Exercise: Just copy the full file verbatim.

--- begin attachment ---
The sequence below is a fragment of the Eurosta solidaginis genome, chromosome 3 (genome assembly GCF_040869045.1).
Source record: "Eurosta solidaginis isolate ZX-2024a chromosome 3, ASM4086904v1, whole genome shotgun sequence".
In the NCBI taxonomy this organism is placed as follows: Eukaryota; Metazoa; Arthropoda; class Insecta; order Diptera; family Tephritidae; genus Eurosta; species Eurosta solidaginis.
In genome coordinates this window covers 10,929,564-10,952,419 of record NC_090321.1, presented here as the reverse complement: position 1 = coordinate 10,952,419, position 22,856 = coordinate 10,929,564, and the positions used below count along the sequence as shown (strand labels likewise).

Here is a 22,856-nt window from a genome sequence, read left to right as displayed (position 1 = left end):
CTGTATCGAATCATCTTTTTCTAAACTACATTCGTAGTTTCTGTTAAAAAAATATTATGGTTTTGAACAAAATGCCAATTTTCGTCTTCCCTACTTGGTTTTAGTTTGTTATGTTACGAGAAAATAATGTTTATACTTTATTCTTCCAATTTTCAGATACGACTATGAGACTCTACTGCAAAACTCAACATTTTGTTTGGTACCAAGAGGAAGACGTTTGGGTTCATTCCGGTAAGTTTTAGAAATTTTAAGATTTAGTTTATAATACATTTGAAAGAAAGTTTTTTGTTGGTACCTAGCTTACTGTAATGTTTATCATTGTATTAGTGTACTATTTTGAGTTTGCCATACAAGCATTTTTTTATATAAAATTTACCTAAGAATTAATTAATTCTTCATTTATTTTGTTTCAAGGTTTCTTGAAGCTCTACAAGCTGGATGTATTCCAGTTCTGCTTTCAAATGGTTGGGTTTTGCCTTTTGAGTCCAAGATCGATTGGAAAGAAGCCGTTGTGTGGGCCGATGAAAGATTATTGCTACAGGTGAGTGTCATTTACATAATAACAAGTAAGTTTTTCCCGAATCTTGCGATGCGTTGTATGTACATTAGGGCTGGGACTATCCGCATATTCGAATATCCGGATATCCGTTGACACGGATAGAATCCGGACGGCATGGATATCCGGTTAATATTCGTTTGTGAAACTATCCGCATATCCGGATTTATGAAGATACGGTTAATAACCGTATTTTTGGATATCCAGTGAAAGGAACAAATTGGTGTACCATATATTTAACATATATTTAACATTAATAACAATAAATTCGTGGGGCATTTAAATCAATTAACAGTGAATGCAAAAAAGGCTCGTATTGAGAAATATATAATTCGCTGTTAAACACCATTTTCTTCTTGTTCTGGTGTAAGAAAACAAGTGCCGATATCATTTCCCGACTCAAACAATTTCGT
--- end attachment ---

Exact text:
The sequence below is a fragment of the Eurosta solidaginis genome, chromosome 3 (genome assembly GCF_040869045.1).
Source record: "Eurosta solidaginis isolate ZX-2024a chromosome 3, ASM4086904v1, whole genome shotgun sequence".
In the NCBI taxonomy this organism is placed as follows: Eukaryota; Metazoa; Arthropoda; class Insecta; order Diptera; family Tephritidae; genus Eurosta; species Eurosta solidaginis.
In genome coordinates this window covers 10,929,564-10,952,419 of record NC_090321.1, presented here as the reverse complement: position 1 = coordinate 10,952,419, position 22,856 = coordinate 10,929,564, and the positions used below count along the sequence as shown (strand labels likewise).

Here is a 22,856-nt window from a genome sequence, read left to right as displayed (position 1 = left end):
CTGTATCGAATCATCTTTTTCTAAACTACATTCGTAGTTTCTGTTAAAAAAATATTATGGTTTTGAACAAAATGCCAATTTTCGTCTTCCCTACTTGGTTTTAGTTTGTTATGTTACGAGAAAATAATGTTTATACTTTATTCTTCCAATTTTCAGATACGACTATGAGACTCTACTGCAAAACTCAACATTTTGTTTGGTACCAAGAGGAAGACGTTTGGGTTCATTCCGGTAAGTTTTAGAAATTTTAAGATTTAGTTTATAATACATTTGAAAGAAAGTTTTTTGTTGGTACCTAGCTTACTGTAATGTTTATCATTGTATTAGTGTACTATTTTGAGTTTGCCATACAAGCATTTTTTTATATAAAATTTACCTAAGAATTAATTAATTCTTCATTTATTTTGTTTCAAGGTTTCTTGAAGCTCTACAAGCTGGATGTATTCCAGTTCTGCTTTCAAATGGTTGGGTTTTGCCTTTTGAGTCCAAGATCGATTGGAAAGAAGCCGTTGTGTGGGCCGATGAAAGATTATTGCTACAGGTGAGTGTCATTTACATAATAACAAGTAAGTTTTTCCCGAATCTTGCGATGCGTTGTATGTACATTAGGGCTGGGACTATCCGCATATTCGAATATCCGGATATCCGTTGACACGGATAGAATCCGGACGGCATGGATATCCGGTTAATATTCGTTTGTGAAACTATCCGCATATCCGGATTTATGAAGATACGGTTAATAACCGTATTTTTGGATATCCAGTGAAAGGAACAAATTGGTGTACCATATATTTAACATATATTTAACATTAATAACAATAAATTCGTGGGGCATTTAAATCAATTAACAGTGAATGCAAAAAAGGCTCGTATTGAGAAATATATAATTCGCTGTTAAACACCATTTTCTTCTTGTTCTGGTGTAAGAAAACAAGTGCCGATATCATTTCCCGACTCAAACAATTTCGT